Use of lactic acid bacteria to reduce methane production in ruminants, a critical review

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dc.contributor.author Doyle, Natasha
dc.contributor.author Mbandlwa, Philiswa
dc.contributor.author Kelly, William J.
dc.contributor.author Attwood, Graeme
dc.contributor.author Li, Yang
dc.contributor.author Ross, R. Paul
dc.contributor.author Stanton, Catherine
dc.contributor.author Leahy, Sinead
dc.date.accessioned 2019-10-14T21:11:31Z
dc.date.available 2019-10-14T21:11:31Z
dc.date.issued 2019-09-09
dc.identifier.citation Doyle, N., Mbandlwa, P., Kelly, W. J., Attwood, G., Li, Y., Ross, R. P., Stanton, C. and Leahy, S. (2019) 'Use of Lactic Acid Bacteria to Reduce Methane Production in Ruminants, a Critical Review', Frontiers in Microbiology, 10, 2207 (13pp.) DOI: 10.3389/fmicb.2019.02207 en
dc.identifier.volume 10 en
dc.identifier.startpage 1 en
dc.identifier.endpage 13 en
dc.identifier.uri http://hdl.handle.net/10468/8748
dc.identifier.doi 10.3389/fmicb.2019.02207 en
dc.description.abstract Enteric fermentation in ruminants is the single largest anthropogenic source of agricultural methane and has a significant role in global warming. Consequently, innovative solutions to reduce methane emissions from livestock farming are required to ensure future sustainable food production. One possible approach is the use of lactic acid bacteria (LAB), Gram positive bacteria that produce lactic acid as a major end product of carbohydrate fermentation. LAB are natural inhabitants of the intestinal tract of mammals and are among the most important groups of microorganisms used in food fermentations. LAB can be readily isolated from ruminant animals and are currently used on-farm as direct-fed microbials (DFMs) and as silage inoculants. While it has been proposed that LAB can be used to reduce methane production in ruminant livestock, so far research has been limited, and convincing animal data to support the concept are lacking. This review has critically evaluated the current literature and provided a comprehensive analysis and summary of the potential use and mechanisms of LAB as a methane mitigation strategy. It is clear that although there are some promising results, more research is needed to identify whether the use of LAB can be an effective methane mitigation option for ruminant livestock. en
dc.description.sponsorship New Zealand Government (FACCE ERA-GAS METHLAB project); Teagasc (Walsh Fellowship) en
dc.format.mimetype application/pdf en
dc.language.iso en en
dc.publisher Frontiers Media en
dc.relation.uri https://www.frontiersin.org/articles/10.3389/fmicb.2019.02207/full
dc.rights ©2019 Doyle, Mbandlwa, Kelly, Attwood, Li, Ross, Stanton and Leahy. This is an open-access article distributed under the terms of the Creative Commons Attribution License (CC BY). The use, distribution or reproduction in other forums is permitted, provided the original author(s) and the copyright owner(s) are credited and that the original publication in this journal is cited, in accordance with accepted academic practice. No use, distribution or reproduction is permitted which does not comply with these terms. en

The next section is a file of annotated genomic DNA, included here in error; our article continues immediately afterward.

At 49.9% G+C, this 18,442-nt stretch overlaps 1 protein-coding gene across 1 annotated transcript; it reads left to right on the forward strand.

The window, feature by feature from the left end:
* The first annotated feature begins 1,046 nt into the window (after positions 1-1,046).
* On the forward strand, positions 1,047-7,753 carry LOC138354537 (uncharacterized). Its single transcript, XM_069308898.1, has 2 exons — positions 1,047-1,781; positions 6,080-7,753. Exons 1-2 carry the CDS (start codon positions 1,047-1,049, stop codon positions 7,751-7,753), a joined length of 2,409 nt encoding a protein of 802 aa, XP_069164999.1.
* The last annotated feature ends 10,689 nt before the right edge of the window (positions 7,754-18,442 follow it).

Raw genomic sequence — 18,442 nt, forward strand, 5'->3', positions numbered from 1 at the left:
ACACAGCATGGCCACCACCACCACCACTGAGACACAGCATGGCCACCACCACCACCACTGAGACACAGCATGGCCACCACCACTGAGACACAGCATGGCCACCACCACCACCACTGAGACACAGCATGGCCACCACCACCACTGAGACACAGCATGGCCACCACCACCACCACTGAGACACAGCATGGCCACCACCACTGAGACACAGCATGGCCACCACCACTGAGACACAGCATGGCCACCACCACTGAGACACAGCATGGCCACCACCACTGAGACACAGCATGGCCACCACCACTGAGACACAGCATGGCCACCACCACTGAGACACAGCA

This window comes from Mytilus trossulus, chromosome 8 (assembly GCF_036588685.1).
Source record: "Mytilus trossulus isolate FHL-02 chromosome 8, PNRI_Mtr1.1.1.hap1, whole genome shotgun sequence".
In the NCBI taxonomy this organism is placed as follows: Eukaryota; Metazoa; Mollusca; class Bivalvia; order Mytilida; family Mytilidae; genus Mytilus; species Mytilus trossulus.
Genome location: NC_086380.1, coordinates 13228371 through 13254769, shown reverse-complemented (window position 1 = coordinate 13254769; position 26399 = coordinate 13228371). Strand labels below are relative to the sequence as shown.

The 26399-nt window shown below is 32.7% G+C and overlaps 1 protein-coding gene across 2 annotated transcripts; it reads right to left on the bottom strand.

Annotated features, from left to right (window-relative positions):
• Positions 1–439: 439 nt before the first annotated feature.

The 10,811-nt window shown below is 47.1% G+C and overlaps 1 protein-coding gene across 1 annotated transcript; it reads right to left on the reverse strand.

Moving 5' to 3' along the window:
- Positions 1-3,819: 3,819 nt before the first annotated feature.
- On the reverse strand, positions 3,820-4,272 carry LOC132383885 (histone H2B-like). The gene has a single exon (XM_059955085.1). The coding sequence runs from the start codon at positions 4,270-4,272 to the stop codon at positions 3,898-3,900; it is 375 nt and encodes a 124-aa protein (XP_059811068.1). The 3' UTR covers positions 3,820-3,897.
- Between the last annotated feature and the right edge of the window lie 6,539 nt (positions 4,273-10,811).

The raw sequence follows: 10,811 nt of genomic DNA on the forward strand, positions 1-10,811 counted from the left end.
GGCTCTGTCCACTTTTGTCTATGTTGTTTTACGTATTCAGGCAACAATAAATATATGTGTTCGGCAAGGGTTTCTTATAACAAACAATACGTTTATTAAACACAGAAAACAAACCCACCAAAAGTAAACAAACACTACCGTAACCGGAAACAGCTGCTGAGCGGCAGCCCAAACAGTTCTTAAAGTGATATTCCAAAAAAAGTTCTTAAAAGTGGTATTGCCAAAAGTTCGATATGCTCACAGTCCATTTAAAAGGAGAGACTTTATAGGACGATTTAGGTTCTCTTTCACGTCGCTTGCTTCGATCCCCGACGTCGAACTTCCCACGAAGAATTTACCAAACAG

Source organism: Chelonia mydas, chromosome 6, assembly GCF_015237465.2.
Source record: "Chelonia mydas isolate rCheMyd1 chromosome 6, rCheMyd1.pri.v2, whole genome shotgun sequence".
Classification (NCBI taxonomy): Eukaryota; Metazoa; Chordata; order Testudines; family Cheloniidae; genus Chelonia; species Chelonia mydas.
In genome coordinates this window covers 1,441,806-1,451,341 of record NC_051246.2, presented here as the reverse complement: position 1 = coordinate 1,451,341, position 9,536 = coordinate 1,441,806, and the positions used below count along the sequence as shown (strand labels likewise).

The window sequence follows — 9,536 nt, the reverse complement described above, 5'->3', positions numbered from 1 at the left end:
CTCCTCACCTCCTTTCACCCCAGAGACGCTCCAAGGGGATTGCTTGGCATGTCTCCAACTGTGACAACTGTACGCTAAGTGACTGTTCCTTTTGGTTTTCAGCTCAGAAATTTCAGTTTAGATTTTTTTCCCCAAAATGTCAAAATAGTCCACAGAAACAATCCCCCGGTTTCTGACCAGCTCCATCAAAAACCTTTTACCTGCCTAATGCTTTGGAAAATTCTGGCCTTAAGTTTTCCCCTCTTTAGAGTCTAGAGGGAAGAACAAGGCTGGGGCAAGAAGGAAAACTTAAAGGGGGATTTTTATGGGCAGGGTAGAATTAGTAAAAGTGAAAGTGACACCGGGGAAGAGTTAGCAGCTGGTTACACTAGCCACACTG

dc.rights.uri http://creativecommons.org/licenses/by/4.0/ en
dc.subject Lactic acid bacteria en
dc.subject Methane en
dc.subject Methanogens en
dc.subject Bacteriocins en
dc.subject Direct-fed microbials en
dc.subject Silage inoculants en
dc.subject Mitigation en
dc.title Use of lactic acid bacteria to reduce methane production in ruminants, a critical review en
dc.type Article (peer-reviewed) en
dc.internal.authorcontactother Paul Ross, School of Microbiology, APC Microbiome Ireland, University College Cork, Cork, Ireland. +353-21-490-3000 Email:p.ross@ucc.ie en
dc.internal.availability Full text available en
dc.description.version Published Version en
dc.contributor.funder Teagasc en
dc.contributor.funder European Commission en
dc.contributor.funder New Zealand Government en
dc.description.status Peer reviewed en
dc.identifier.journaltitle Frontiers in Microbiology en
dc.internal.IRISemailaddress p.ross@ucc.ie en
dc.identifier.articleid 2207 en
dc.relation.project info:eu-repo/grantAgreement/EC/H2020::ERA-NET-Cofund/696356/EU/ERA-NET for Monitoring and Mitigation of Greenhouse Gases from Agri- and Silvi-Culture/ERA-GAS en
dc.identifier.eissn 1664-302X


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©2019 Doyle, Mbandlwa, Kelly, Attwood, Li, Ross, Stanton and Leahy. This is an open-access article distributed under the terms of the Creative Commons Attribution License (CC BY). The use, distribution or reproduction in other forums is permitted, provided the original author(s) and the copyright owner(s) are credited and that the original publication in this journal is cited, in accordance with accepted academic practice. No use, distribution or reproduction is permitted which does not comply with these terms. Except where otherwise noted, this item's license is described as ©2019 Doyle, Mbandlwa, Kelly, Attwood, Li, Ross, Stanton and Leahy. This is an open-access article distributed under the terms of the Creative Commons Attribution License (CC BY). The use, distribution or reproduction in other forums is permitted, provided the original author(s) and the copyright owner(s) are credited and that the original publication in this journal is cited, in accordance with accepted academic practice. No use, distribution or reproduction is permitted which does not comply with these terms.
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